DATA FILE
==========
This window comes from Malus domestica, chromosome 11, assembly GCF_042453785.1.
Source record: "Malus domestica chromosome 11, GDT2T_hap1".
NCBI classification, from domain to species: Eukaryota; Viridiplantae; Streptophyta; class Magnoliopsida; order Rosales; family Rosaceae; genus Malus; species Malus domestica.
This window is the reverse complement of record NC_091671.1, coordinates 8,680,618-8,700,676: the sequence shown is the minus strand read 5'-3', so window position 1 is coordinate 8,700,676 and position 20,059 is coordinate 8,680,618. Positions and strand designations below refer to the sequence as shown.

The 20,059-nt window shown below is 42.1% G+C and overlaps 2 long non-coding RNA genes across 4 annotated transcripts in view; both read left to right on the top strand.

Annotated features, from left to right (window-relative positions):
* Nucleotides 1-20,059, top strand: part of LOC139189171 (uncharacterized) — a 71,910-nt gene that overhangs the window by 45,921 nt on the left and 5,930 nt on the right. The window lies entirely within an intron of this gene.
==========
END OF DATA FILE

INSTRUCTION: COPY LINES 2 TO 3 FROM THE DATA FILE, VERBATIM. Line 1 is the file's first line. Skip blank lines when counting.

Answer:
Source record: "Malus domestica chromosome 11, GDT2T_hap1".
NCBI classification, from domain to species: Eukaryota; Viridiplantae; Streptophyta; class Magnoliopsida; order Rosales; family Rosaceae; genus Malus; species Malus domestica.